Henry Laxen July 15, 2008

A recent Euler Problem, number 201, asks for the unique sums in the 50 element subsets of the set S = {1^2, 2^2, ... , 100^2}. It mentions that S has 100891344545564193334812497256 50-element subsets, so clearly calculating all combinations is not a viable approach. An approach that does work is to calculate all reachable sums by builing up a list of reachable sums, and counting in how may ways a particular sum can be reached. The base case is that with 0 numbers, the sum of 0 can be reached in only 1 way. Add 1 to this and we find that with 1 number, the sum of 1 can be reached in 1 way. Add 4 to this and we find that 1 and 4 can be reached with a sum of 1 elements, while 5 can be reached with a sum of 2 elements, namely 1+4. Including 9 gives us [1,4,9] can be reached with a sum of 1 element, [5,10,13] can be reached with a sum of 2 elements, and [14] can be reached with a sum of 3 elements. We proceed including elements of the set S, calculating the number of elements included in the sum, the sum itself, and the number of ways that the sum can be reached. After we have included all if the elements of S, we then scan the list for those sums which can be reached in only 1 way, and which require 50 elements to make.

I tried this approach, first using a Map, where the key is a list [number of elements, sum reached] and the value is the number of ways that the sum can be reached. This works great when the set S has a small number of elements, but bogs down quickly as the number of elements exceeds about 50. It never ran to completion on my machine when I set maxN equal to 100.

In the second approach I used arrays. The only tricky bit is that you have to run backwards through the /number of elements/ loop in order to avoid spurious elements being added. If you count forwards, then when 4 is added at ((1,4),1), then ((2,8),1) will be spuriously added by counting the just added 4 again at then next iteration.

So, now for my question. Running the array version is hundreds, if not thousands of times faster than the map version, even though the array version runs through the entire range of possible sums on the order of maxN^2 (10000) times, while the map version only process the actual sums that have been reached, which are always less than the range (maxSum). Is it just that creating and destoying maps is much slower than indexing through arrays? Any insights will be appreciated, and I will update this page and turn it into a tutorial as enlightenment is reached.

> {-# OPTIONS -O2 -optc-O #-}
> 
> import Data.Map
> import Data.List (foldl')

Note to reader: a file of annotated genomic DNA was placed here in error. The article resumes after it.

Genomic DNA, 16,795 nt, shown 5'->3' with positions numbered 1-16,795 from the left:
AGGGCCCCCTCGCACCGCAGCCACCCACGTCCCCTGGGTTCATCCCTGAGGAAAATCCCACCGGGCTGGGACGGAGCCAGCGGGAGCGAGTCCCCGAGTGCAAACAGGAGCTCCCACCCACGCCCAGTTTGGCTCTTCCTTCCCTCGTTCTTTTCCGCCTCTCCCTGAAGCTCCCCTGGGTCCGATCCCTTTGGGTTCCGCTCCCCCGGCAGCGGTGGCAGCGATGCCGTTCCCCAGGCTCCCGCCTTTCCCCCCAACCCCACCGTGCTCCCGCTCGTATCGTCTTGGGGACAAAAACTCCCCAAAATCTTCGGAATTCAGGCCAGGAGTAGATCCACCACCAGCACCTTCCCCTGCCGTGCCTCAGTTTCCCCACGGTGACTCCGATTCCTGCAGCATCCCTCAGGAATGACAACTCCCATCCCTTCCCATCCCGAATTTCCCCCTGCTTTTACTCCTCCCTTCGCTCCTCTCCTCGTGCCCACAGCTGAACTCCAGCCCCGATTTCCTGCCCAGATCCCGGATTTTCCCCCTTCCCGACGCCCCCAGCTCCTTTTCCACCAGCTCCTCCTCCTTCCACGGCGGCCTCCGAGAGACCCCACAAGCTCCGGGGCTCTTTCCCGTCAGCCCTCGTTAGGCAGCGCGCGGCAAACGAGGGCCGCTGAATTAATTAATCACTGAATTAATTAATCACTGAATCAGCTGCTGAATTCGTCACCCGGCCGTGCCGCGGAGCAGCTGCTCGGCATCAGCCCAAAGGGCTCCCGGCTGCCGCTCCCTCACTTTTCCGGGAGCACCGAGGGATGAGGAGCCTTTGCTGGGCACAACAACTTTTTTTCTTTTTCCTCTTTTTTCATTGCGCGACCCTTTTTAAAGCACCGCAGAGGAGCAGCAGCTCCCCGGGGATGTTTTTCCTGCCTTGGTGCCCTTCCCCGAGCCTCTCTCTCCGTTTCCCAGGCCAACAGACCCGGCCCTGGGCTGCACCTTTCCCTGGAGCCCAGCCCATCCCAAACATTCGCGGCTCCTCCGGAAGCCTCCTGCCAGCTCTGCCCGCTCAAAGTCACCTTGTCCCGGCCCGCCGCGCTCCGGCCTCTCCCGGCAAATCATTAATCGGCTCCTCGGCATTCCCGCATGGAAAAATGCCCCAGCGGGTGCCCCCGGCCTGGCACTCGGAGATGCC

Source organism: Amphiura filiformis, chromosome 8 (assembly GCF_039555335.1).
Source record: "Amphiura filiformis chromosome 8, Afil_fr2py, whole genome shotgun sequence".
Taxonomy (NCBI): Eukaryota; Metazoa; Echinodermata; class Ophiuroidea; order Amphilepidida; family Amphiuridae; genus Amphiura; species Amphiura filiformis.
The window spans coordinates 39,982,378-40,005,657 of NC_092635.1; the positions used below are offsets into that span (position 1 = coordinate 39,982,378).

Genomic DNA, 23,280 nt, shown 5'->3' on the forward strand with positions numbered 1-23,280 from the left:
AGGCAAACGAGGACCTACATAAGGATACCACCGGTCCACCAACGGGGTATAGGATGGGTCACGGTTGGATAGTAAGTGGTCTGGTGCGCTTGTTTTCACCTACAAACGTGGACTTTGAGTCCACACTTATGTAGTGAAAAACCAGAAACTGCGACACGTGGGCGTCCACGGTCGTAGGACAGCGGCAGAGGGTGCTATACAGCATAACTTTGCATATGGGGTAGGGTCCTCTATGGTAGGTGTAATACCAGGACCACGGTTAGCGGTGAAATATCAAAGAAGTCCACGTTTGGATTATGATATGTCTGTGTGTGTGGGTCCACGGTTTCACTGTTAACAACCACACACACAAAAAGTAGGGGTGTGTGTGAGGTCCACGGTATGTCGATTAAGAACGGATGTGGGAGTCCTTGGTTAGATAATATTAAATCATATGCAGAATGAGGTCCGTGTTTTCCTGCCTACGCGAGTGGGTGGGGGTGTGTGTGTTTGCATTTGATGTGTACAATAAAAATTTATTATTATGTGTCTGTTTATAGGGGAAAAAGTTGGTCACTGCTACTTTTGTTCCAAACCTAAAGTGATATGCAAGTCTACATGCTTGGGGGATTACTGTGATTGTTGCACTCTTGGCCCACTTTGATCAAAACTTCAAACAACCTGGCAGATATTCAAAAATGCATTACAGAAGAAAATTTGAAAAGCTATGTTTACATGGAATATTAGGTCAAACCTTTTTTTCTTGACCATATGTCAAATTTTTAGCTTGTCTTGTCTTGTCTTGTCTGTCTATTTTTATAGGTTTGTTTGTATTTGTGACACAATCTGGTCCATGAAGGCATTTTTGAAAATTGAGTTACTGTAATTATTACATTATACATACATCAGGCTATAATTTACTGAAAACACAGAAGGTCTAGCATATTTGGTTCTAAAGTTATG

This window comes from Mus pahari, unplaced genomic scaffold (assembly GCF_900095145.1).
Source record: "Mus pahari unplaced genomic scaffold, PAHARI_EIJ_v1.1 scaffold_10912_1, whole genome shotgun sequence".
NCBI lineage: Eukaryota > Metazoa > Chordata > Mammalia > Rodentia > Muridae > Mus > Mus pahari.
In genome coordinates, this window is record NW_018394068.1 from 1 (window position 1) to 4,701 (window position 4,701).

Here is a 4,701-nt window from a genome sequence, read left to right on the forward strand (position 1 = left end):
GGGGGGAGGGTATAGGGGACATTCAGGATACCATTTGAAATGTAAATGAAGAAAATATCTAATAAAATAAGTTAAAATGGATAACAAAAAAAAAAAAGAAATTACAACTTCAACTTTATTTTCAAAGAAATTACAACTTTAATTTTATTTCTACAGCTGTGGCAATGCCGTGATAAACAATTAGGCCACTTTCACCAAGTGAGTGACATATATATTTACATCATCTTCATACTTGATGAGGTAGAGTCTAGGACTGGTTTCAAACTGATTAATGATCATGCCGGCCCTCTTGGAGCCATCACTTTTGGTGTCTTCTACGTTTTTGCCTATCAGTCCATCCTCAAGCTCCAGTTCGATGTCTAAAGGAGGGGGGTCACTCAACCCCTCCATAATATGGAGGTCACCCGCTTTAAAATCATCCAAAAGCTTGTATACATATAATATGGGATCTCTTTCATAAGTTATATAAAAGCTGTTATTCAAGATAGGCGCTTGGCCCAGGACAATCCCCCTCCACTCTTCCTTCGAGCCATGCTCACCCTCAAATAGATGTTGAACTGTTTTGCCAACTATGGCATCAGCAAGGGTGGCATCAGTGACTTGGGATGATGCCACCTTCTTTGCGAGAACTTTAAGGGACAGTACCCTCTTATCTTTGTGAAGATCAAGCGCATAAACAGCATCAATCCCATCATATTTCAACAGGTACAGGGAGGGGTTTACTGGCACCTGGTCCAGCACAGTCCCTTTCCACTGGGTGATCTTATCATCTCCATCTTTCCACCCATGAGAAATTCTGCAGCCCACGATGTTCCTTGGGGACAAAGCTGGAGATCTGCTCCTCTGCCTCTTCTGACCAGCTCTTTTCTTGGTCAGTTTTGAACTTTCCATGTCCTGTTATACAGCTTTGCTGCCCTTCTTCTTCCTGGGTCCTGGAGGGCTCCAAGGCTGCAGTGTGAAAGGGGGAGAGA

> import Data.Array.ST
> import Data.Array.IArray
> import Control.Monad.ST.Strict
> import Control.Monad
> import System.CPUTime
> 
> maxN = 30
> numN = maxN `div` 2
> sq = [ k^2 | k<-[1..maxN]]
> maxSum = sum $ take numN $ reverse sq
> 
> type SumMap = Map [Int] Int
> 
> r0 :: SumMap
> r0 = singleton [0,0] 1
> 
> includeN :: SumMap -> Int -> SumMap
> includeN m n =
>   let
>     nextKey l s = [l+1,s+n]
>     fold1 (l:s:[]) a b = 
>       if l < numN then 
>         insert (nextKey l s)
>           ((findWithDefault 0 (nextKey l s) m) + a) b
>         else b
>     a1 = foldWithKey fold1 empty m
>   in union a1 m
> 
> runSums :: SumMap
> runSums = foldl' (\a b -> includeN a b) r0 sq
> 
> singletons :: SumMap -> Integer
> singletons m = 
>    let fold2 k a b = if a == 1 && (k!!0) == numN 
>          then b + (fromIntegral $ k!!1) else b
>    in foldWithKey fold2 0 m
> 
> main1 = print $ singletons runSums   
> 
> -------------------------------------------------------------------
> 
> runArray  =  runSTUArray (
>    do a <- newArray ((0,0),(numN,maxSum)) 0 :: ST s (STUArray s (Int,Int) Int)
>       writeArray a (0,0) 1
>       reachableSums a
>       return a)
> 
> reachableSums ar = do
>   forM_ [1 .. maxN] (\i -> do
>     let ii = i^2
>         j1 = if i > numN then numN else i
>     forM_ [j1, (j1-1) .. 1] (\j -> do
>       forM_ [ii .. maxSum] (\k -> do
>         x <- readArray ar (j-1,k-ii)
>         when (x > 0) $ do
>           y <- readArray ar (j,k)
>           writeArray ar (j,k) (x+y))))
> 
> sumSingletons ar = 
>   foldl' (\a b -> 
>     if ar Data.Array.IArray.! (numN,b) == 1 
>       then a+(fromIntegral b) else a) 0 [l..u]
>   where ((_,l),(_,u)) = bounds ar
> 
> 
> main2 = print $ sumSingletons runArray
> main = do
>  start <- getCPUTime
>  main1
>  withMap <- getCPUTime
>  main2
>  withArray <- getCPUTime
>  let (mtime,atime) = (withMap-start ,withArray-withMap)
>  print (mtime,atime)
>  putStrLn $ "Array is " ++ show (mtime `div` atime) ++ " times faster than Map"

Running this with ghc on my machine results in:

888770  
888770  
(7164447000000,56004000000)  
Array is 127 times faster than Map  
This file is also available as an lhs file if you want to play with it. Flattr this
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